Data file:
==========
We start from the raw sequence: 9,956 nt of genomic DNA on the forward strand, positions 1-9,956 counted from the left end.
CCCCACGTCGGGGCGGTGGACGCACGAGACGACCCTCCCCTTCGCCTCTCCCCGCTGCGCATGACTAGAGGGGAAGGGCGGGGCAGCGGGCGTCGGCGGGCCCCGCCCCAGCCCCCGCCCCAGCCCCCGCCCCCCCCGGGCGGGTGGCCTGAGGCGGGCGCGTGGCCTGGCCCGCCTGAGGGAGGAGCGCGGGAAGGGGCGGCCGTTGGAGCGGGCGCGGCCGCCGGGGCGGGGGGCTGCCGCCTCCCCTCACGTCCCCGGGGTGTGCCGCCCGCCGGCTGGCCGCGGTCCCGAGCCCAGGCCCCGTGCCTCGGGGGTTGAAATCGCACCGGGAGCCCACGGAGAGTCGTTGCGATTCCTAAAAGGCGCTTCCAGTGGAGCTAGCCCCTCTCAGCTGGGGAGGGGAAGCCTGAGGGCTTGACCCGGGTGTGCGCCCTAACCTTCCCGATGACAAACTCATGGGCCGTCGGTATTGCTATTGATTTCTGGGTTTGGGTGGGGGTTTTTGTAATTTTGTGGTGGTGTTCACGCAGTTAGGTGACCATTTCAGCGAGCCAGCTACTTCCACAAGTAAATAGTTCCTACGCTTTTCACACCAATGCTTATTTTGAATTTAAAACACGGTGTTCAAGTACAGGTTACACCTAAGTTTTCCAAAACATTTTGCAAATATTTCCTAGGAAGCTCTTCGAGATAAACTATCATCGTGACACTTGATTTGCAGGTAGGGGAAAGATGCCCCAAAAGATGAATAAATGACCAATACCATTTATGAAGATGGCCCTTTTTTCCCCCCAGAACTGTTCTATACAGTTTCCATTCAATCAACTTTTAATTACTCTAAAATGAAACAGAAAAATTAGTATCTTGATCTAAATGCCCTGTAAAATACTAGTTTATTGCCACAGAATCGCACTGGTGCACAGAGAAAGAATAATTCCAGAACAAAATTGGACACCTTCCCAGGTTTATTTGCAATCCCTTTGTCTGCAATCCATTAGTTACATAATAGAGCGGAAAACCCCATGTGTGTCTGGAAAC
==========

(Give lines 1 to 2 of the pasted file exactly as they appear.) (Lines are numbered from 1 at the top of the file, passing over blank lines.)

We start from the raw sequence: 9,956 nt of genomic DNA on the forward strand, positions 1-9,956 counted from the left end.
CCCCACGTCGGGGCGGTGGACGCACGAGACGACCCTCCCCTTCGCCTCTCCCCGCTGCGCATGACTAGAGGGGAAGGGCGGGGCAGCGGGCGTCGGCGGGCCCCGCCCCAGCCCCCGCCCCAGCCCCCGCCCCCCCCGGGCGGGTGGCCTGAGGCGGGCGCGTGGCCTGGCCCGCCTGAGGGAGGAGCGCGGGAAGGGGCGGCCGTTGGAGCGGGCGCGGCCGCCGGGGCGGGGGGCTGCCGCCTCCCCTCACGTCCCCGGGGTGTGCCGCCCGCCGGCTGGCCGCGGTCCCGAGCCCAGGCCCCGTGCCTCGGGGGTTGAAATCGCACCGGGAGCCCACGGAGAGTCGTTGCGATTCCTAAAAGGCGCTTCCAGTGGAGCTAGCCCCTCTCAGCTGGGGAGGGGAAGCCTGAGGGCTTGACCCGGGTGTGCGCCCTAACCTTCCCGATGACAAACTCATGGGCCGTCGGTATTGCTATTGATTTCTGGGTTTGGGTGGGGGTTTTTGTAATTTTGTGGTGGTGTTCACGCAGTTAGGTGACCATTTCAGCGAGCCAGCTACTTCCACAAGTAAATAGTTCCTACGCTTTTCACACCAATGCTTATTTTGAATTTAAAACACGGTGTTCAAGTACAGGTTACACCTAAGTTTTCCAAAACATTTTGCAAATATTTCCTAGGAAGCTCTTCGAGATAAACTATCATCGTGACACTTGATTTGCAGGTAGGGGAAAGATGCCCCAAAAGATGAATAAATGACCAATACCATTTATGAAGATGGCCCTTTTTTCCCCCCAGAACTGTTCTATACAGTTTCCATTCAATCAACTTTTAATTACTCTAAAATGAAACAGAAAAATTAGTATCTTGATCTAAATGCCCTGTAAAATACTAGTTTATTGCCACAGAATCGCACTGGTGCACAGAGAAAGAATAATTCCAGAACAAAATTGGACACCTTCCCAGGTTTATTTGCAATCCCTTTGTCTGCAATCCATTAGTTACATAATAGAGCGGAAAACCCCATGTGTGTCTGGAAAC